Cloud Computing Search Trends Show Growth and Plateau

There has been quite a bit discussion about the topic of Cloud Computing and specifically if interest was starting to wane. In discussions over the past year, I’ve used the term ‘cloud fatigue’ to describe how cloud came on strongly, but without a clear understanding of value, multiple issues are creating confusion. More clarity around direct business value from cloud computing is needed. This includes both top-line and bottom-line impact.

As a current benchmark, I was curious to see how the term ‘cloud computing’ was trending in Google searches. The results were surprising. The charts below were collected April 12, 2011.

Here are the Google search results for the term ‘cloud computing’ since 2004.

It appears that the term has had a steady climb, but is hitting a plateau of late. More on the plateau…or plateaus below. Further details revealed searches originating from India as the top country. The United States came in 7th behind India, Singapore, Hong Kong, Taiwan, Ireland and Malaysia.

It is interesting to see the heavy interest from countries in Asia. The top states (or sub-regions) and cities were fascinating as well. Quincy, MA ranked top in the US well ahead of any other city.

In addition to the surprise in locations that generated the most interest, the data showed another interesting trend. Since 2004, interest has plateaued a few times. Steady growth was observed from 2004 until March 2009. Then growth plateaued for two quarters until October 2009. Afterward, growth continued again until November 2009. However, interest plateaued for another three quarters until June 2010. Then growth resumed again until September 2010. Since then, growth has essentially plateaued yet again.

It’s not clear what is driving these growth spurts followed by plateaus. One could map major announcements against the data. It’s not obvious that the data reveals seasonality either. Overall, normalization of the data does represent overall growth, but suggests a potential slow-down of interest in cloud computing. The slow-down could be attributed to cloud fatigue. Based on past plateaus, the next quarter should tell if growth resumes, continues flat or declines.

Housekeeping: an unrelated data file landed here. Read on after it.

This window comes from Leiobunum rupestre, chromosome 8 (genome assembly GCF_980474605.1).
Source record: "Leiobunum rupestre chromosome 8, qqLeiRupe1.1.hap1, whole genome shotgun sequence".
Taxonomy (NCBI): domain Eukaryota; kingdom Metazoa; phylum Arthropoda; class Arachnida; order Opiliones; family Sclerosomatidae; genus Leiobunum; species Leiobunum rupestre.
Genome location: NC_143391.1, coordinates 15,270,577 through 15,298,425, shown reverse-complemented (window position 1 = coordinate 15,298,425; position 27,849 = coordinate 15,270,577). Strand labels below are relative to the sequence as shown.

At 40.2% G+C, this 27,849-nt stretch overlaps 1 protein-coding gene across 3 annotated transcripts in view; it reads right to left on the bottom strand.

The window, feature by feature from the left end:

Tim Crawford is ranked as one of the Top 100 Most Influential Chief Information Technology Officers (#4), Top 100 Most Social CIOs (#7), Top 20 People Most Retweeted by IT Leaders (#5) and Top 100 Cloud Experts and Influencers. Tim is a strategic CIO & advisor that works with large global enterprise organizations across a number of industries including financial services, healthcare, major airlines and high-tech. Tim’s work differentiates and catapults organizations in transformative ways through the use of technology as a strategic lever. Tim takes a provocative, but pragmatic approach to the intersection of business and technology. Tim is an internationally renowned CIO thought leader including Digital Transformation, Cloud Computing, Data Analytics and Internet of Things (IoT). Tim has served as CIO and other senior IT roles with global organizations such as Konica Minolta/ All Covered, Stanford University, Knight-Ridder, Philips Electronics and National Semiconductor. Tim is also the host of the CIO In The Know (CIOitk) podcast. CIOitk is a weekly podcast that interviews CIOs on the top issues facing CIOs today. Tim holds an MBA in International Business with Honors from Golden Gate University Ageno School of Business and a Bachelor of Science degree in Computer Information Systems from Golden Gate University.

1 comment on “Cloud Computing Search Trends Show Growth and Plateau

  1. Pingback: Cloud Computing Trends: 2012 Update – AVOA

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